Tuesday, January 31, 2017
Tuesday, January 24, 2017
Schumer, anticipating the message, was reassuring enough, tying together kinds of Americans like Mr. Rogers tying his sneakers: “Whatever our race, religion, sexual orientation, gender identity, whether we are immigrant or native-born, whether we live with disabilities or do not, in wealth or in poverty, we are all exceptional in our commonly held, yet fierce devotion to our country.” Notice that to live “in wealth or in poverty” meant living in just another demographic, something like sexual orientation, the leveling coming from “fierce” patriotic devotion. But the times are “tumultuous,” Schumer began, and so wealth creation “benefits too few.” For last-breath-in-my-body pathos, Schumer defaulted to a soldier who fell in the Civil War.
Perhaps I am being unkind. Schumer has been an effective Democratic politician and fund-raiser; people I know say he’s good company. But his conspicuousness at the Inauguration underlines something Democrats have not quite digested. Take it from someone who has lived through Menachem Begin, Yitzchak Shamir, Ariel Sharon and Benjamin Netanyahu for two generations: ruthless leaders, carried to power by nationalist populism, cannot be satirized, fact-checked, op-eded, or demonstrated out of office. An opposition political party needs to defeat Trump—defeat his Republican toadies, his phony but dangerous “movement.” This means an opposition to which he can be invidiously compared—an alternative against which every Trump move looks pale, coarse, copycat.
The Democratic party, in other words, must have a clear message that speaks to the anxieties of the traditional Democratic voters it lost. And the message needs a tough, plausible messenger: a leader, or small number of united leaders, who embody—in their persons, their logic, their stories, and their demonstrated courage—integrity that advances what they are saying. If the message is right, and the messenger is authentic, you get a winning charisma. Schumer is not that messenger.
This may seem obvious, but it is worth saying why he is not. Rustbelt voters rejected Hillary Clinton because they resented, one, Wall Street, two, the entertainment industry, three, an Iraq war supported “on a bipartisan basis” (and where my kids go and your kids don’t), four, journalists and political consultants who seem condescendingly manipulative, and, five, the corrupting influence of big money in politics. Now think of Schumer. Does anybody seriously believe people who rejected Clinton think Schumer is more credible? What scorned box does he not check?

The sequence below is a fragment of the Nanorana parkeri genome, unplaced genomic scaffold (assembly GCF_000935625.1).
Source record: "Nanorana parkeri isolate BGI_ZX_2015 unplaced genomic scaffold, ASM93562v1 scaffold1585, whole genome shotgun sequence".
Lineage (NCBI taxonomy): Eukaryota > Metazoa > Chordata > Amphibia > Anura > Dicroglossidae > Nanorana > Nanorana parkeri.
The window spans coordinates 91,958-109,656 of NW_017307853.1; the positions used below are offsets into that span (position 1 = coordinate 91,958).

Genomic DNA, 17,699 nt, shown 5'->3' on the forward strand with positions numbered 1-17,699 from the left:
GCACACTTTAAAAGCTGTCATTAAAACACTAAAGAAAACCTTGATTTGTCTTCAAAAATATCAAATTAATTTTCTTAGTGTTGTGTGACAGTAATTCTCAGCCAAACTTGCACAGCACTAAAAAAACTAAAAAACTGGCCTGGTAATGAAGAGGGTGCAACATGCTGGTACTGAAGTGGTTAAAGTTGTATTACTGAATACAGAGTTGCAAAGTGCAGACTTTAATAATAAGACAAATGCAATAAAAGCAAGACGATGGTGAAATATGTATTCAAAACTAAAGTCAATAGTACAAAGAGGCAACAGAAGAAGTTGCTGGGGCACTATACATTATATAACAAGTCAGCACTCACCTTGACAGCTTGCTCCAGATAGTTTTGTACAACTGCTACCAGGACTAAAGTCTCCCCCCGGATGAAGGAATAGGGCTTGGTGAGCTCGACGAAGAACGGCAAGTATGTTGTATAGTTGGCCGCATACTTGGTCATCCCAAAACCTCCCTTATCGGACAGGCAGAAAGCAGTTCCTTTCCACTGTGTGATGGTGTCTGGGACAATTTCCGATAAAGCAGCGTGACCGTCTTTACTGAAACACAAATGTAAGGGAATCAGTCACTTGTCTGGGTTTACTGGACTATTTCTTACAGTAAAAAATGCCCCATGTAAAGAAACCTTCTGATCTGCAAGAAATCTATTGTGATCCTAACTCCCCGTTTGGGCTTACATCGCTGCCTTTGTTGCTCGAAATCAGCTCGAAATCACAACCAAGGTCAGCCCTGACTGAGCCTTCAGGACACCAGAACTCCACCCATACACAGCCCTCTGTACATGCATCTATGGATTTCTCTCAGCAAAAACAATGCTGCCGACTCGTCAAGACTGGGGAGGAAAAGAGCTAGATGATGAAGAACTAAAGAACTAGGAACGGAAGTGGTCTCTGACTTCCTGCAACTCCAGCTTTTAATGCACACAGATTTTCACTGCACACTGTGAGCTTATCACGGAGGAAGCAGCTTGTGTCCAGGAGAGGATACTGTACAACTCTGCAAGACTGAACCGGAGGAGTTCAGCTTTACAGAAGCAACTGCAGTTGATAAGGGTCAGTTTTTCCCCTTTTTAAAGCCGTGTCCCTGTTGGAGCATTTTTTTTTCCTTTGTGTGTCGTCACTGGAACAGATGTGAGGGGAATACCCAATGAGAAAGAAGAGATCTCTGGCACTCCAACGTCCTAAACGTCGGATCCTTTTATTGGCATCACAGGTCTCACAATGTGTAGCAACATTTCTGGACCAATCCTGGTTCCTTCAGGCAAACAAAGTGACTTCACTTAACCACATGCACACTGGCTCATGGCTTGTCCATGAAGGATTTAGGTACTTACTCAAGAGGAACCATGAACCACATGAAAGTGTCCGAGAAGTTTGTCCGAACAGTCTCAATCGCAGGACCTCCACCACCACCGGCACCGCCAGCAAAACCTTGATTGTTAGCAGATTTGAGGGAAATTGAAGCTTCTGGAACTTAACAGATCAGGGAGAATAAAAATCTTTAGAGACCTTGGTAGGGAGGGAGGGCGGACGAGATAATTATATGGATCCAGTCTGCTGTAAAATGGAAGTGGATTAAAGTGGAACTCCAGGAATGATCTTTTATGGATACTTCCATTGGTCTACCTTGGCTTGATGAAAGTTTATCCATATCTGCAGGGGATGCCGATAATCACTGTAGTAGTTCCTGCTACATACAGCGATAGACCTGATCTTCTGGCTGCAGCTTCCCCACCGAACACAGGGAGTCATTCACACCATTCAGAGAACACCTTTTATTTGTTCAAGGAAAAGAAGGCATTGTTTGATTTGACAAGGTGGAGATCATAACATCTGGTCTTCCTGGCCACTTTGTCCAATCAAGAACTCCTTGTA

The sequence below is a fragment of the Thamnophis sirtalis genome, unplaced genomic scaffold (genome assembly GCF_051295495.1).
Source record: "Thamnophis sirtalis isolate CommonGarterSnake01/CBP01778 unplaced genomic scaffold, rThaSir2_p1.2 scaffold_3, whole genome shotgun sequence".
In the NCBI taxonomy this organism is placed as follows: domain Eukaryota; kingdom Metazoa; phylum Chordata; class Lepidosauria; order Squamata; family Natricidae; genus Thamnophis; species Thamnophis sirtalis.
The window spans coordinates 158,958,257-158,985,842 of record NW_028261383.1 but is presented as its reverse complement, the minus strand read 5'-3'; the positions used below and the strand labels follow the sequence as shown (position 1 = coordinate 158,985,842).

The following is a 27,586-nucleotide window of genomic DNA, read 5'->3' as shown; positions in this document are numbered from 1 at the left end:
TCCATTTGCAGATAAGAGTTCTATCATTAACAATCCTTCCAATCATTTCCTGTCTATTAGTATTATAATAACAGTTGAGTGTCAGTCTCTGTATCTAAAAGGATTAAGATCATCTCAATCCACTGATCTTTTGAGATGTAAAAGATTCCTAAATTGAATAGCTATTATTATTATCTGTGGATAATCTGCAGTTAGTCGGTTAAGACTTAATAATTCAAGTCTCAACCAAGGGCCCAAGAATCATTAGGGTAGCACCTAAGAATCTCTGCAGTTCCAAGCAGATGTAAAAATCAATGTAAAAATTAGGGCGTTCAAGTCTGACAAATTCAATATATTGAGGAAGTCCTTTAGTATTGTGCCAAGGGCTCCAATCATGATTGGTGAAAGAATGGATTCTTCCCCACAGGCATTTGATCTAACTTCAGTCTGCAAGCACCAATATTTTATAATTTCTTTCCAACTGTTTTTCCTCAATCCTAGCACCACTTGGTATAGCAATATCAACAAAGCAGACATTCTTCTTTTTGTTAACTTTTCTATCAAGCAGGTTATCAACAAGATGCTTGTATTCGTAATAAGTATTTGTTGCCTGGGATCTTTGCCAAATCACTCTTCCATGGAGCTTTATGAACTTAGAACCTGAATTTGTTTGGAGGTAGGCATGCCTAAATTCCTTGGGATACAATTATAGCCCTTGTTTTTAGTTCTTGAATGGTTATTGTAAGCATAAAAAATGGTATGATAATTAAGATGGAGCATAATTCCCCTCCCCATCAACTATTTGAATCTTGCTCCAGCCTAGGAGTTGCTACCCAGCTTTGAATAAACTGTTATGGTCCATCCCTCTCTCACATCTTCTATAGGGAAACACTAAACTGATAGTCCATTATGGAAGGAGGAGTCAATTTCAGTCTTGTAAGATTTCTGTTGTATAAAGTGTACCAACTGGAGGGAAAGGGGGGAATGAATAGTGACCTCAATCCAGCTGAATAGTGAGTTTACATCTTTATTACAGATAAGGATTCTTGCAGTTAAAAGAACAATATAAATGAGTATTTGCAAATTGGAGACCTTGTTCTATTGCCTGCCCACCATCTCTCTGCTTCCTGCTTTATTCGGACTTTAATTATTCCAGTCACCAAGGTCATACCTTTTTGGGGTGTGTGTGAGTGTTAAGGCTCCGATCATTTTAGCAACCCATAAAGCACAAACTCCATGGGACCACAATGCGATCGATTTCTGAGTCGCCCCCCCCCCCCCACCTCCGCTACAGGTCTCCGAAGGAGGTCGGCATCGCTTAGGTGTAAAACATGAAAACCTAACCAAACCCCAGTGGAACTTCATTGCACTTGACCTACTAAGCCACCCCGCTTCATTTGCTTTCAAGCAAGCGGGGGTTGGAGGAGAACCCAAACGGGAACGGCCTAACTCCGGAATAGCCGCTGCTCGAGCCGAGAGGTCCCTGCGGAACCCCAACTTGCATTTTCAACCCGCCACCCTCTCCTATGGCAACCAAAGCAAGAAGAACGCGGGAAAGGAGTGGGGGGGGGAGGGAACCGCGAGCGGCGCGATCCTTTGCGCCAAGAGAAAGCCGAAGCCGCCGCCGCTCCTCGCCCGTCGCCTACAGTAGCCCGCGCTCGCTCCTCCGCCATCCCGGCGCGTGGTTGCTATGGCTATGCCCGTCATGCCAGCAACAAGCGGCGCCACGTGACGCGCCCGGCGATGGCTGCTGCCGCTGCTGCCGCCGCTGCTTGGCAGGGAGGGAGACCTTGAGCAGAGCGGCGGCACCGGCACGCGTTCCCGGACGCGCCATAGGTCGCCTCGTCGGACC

Read on at Talking Points Memo
Monday, January 2, 2017
Mr. Trump was presuming to side with Israel in its regional fight, but … as Mr. Kerry implied, particularly when he spoke elegiacally of Shimon Peres, one cannot be a friend to Israel without actually being a friend to some Israelis over others, one conception of Israel, the region, and Jews, for that matter, over another. These are also Jewish culture wars — centered on Israel, but played out vicariously among American Jews — and Mr. Trump has stepped, or stumbled, into the thick of them. Nor do they affect Jews alone, given America’s web of relations in the region. One hopes and trusts that senior appointees to his foreign policy team will take notice.
Their job became more difficult last month when Mr. Trump’s transition team named David M. Friedman, his bankruptcy lawyer, as the next United States ambassador to Israel, soon after announcing an intention to move the American Embassy to Jerusalem. Mr. Friedman, a major fund-raiser for the Beit El settlement built on the hills around the West Bank city of Ramallah, would doubtless feel at home in Jerusalem, where I live for half the year. The mental atmosphere of Greater Israel is nested here and in its encircling settlements.
By contrast, he would barely know what to make of Tel Aviv, where the embassy is now. That city is the heart of what could be called “Global Israel,” a Hebrew hub in a cosmopolitan system.
Read on at The New York Times